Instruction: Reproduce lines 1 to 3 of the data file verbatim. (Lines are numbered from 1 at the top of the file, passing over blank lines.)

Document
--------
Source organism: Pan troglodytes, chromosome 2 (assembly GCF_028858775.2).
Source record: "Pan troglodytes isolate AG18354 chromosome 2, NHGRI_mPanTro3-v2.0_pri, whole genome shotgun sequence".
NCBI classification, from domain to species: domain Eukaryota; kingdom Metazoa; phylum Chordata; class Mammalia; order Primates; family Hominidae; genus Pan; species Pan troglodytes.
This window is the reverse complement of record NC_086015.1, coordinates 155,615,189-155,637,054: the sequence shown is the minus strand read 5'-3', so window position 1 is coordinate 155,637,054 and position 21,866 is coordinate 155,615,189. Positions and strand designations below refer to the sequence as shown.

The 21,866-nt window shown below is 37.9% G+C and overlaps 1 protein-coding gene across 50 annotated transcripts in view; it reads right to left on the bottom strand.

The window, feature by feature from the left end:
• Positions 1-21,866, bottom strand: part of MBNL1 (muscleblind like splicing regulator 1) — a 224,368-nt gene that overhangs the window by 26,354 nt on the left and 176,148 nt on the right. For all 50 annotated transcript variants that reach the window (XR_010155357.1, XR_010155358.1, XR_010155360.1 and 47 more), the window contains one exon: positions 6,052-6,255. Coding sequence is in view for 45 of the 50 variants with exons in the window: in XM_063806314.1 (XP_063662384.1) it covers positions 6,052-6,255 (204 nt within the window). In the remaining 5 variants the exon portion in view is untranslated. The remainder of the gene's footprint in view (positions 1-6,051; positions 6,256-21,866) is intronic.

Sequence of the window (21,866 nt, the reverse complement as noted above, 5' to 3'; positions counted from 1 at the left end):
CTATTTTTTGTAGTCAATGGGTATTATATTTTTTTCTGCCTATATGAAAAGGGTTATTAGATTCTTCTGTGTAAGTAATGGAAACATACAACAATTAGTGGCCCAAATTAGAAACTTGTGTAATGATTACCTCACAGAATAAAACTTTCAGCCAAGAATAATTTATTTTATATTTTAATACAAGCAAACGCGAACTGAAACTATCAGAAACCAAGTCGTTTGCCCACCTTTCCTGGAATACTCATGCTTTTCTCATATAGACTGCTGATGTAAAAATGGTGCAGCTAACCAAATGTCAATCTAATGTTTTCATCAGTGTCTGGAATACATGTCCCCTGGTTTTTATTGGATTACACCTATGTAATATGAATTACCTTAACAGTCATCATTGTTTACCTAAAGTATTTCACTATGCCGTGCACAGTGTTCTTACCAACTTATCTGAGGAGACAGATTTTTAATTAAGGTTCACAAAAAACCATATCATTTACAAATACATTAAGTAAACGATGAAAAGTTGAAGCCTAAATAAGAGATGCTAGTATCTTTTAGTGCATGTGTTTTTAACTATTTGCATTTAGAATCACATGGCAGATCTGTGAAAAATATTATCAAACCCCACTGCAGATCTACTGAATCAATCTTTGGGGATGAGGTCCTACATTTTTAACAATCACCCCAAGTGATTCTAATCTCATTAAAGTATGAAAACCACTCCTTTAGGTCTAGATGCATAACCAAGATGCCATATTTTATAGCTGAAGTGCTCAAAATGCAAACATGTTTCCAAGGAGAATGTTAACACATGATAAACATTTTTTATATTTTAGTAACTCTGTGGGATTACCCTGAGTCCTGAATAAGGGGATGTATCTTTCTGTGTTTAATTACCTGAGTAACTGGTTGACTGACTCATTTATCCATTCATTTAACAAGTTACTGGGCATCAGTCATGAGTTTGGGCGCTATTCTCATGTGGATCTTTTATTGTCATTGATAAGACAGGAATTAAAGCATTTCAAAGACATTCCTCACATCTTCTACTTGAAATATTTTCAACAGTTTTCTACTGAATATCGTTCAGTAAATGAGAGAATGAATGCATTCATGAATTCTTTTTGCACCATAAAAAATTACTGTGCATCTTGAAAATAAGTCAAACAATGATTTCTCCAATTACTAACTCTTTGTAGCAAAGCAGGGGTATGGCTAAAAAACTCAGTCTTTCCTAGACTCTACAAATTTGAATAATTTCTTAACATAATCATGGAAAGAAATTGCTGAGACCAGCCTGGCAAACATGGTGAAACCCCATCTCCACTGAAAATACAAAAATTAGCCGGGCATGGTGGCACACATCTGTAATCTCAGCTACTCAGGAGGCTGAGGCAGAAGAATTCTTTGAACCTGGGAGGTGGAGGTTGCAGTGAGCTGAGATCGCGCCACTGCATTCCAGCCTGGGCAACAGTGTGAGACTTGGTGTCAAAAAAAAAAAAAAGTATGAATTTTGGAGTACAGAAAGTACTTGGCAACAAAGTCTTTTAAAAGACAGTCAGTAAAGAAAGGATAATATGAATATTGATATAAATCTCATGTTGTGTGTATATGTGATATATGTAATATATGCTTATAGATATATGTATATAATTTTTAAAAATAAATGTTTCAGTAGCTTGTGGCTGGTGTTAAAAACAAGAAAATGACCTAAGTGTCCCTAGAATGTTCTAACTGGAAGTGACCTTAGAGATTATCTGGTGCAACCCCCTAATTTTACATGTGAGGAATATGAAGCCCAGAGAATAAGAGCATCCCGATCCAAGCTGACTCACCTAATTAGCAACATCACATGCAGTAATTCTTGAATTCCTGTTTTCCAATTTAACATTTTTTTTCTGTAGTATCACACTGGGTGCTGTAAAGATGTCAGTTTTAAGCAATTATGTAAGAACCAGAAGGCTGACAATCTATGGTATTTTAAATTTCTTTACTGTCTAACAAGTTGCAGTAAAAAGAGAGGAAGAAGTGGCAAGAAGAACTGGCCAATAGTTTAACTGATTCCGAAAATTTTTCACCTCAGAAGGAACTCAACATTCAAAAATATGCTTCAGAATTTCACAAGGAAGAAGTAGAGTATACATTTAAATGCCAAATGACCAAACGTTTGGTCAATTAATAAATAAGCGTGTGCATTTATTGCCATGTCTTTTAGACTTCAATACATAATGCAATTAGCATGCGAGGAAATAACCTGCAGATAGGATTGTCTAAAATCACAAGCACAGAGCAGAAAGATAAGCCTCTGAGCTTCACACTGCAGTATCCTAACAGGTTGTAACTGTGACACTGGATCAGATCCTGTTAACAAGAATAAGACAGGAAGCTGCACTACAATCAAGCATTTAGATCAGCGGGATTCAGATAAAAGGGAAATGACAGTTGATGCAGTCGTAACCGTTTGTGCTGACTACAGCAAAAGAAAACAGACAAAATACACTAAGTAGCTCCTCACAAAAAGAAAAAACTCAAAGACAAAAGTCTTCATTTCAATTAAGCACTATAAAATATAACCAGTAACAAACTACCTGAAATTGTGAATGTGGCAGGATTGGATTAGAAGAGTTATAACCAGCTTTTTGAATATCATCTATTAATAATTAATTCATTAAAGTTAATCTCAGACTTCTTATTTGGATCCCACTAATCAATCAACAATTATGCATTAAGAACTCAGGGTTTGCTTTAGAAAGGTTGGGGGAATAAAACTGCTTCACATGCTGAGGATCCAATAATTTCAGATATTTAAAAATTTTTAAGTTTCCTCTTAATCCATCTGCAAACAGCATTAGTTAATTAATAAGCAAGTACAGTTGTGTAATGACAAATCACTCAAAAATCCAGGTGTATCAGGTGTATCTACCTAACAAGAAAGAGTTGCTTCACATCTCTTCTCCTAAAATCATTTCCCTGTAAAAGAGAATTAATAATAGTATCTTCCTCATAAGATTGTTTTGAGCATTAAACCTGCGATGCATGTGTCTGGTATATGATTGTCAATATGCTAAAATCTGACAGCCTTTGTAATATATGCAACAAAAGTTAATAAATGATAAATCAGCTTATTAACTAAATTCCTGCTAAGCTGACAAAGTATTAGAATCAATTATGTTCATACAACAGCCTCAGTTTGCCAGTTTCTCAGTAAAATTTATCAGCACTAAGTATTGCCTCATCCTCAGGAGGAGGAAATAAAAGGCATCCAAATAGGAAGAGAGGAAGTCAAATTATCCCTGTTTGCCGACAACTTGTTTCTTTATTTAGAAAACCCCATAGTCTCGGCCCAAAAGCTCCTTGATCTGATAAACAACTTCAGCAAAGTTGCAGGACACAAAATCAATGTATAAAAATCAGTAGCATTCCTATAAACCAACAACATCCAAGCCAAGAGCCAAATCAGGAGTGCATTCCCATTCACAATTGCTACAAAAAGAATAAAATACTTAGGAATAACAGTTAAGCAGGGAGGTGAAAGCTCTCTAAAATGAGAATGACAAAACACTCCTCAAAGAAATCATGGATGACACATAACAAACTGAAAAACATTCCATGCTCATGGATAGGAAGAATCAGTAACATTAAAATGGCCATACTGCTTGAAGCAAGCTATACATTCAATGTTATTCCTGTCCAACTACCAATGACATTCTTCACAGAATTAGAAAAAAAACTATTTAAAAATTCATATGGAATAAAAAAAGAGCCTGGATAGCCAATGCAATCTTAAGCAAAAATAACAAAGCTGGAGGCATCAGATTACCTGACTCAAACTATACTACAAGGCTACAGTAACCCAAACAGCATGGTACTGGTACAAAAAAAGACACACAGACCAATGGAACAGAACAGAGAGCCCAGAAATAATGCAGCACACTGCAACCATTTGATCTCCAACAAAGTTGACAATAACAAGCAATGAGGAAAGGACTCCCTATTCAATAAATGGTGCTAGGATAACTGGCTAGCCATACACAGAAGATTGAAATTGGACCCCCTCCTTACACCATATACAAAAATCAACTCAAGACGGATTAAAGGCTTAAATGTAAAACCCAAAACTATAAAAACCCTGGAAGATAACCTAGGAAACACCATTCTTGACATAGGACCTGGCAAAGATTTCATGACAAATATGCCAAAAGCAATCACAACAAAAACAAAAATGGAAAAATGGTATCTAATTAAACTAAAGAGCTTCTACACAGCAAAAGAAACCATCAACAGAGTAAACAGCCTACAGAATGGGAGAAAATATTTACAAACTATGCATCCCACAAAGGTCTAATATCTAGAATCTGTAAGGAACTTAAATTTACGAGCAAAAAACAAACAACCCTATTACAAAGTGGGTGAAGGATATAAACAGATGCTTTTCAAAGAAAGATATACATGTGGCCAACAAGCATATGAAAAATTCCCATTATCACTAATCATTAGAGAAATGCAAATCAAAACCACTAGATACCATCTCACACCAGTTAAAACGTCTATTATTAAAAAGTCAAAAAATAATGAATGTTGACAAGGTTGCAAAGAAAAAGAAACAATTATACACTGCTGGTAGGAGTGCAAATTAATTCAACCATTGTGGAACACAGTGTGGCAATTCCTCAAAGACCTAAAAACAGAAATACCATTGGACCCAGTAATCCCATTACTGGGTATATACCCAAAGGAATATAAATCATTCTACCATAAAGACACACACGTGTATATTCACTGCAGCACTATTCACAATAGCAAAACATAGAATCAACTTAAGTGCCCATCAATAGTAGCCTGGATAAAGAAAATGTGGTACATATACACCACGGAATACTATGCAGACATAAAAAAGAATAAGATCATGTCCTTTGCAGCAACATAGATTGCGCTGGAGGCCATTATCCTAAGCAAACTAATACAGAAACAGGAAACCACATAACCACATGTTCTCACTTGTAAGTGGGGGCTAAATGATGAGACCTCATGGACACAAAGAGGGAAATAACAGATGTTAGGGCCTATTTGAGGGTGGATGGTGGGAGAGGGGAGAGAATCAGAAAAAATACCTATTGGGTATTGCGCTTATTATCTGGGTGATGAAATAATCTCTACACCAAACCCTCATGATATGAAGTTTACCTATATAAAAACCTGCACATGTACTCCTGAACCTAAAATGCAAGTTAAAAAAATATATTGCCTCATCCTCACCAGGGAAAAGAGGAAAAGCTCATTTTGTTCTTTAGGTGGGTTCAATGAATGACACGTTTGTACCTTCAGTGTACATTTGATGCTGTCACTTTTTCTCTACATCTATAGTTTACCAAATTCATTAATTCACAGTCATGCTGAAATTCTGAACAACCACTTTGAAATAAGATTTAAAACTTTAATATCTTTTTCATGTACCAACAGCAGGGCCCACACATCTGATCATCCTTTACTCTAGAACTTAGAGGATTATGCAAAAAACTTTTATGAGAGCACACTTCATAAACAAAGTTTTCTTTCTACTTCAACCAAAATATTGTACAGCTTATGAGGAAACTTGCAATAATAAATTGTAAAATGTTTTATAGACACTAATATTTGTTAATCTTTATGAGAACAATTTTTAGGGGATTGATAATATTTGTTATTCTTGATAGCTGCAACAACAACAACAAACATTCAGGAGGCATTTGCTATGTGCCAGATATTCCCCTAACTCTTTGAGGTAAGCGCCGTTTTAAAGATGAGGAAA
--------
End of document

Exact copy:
Source organism: Pan troglodytes, chromosome 2 (assembly GCF_028858775.2).
Source record: "Pan troglodytes isolate AG18354 chromosome 2, NHGRI_mPanTro3-v2.0_pri, whole genome shotgun sequence".
NCBI classification, from domain to species: domain Eukaryota; kingdom Metazoa; phylum Chordata; class Mammalia; order Primates; family Hominidae; genus Pan; species Pan troglodytes.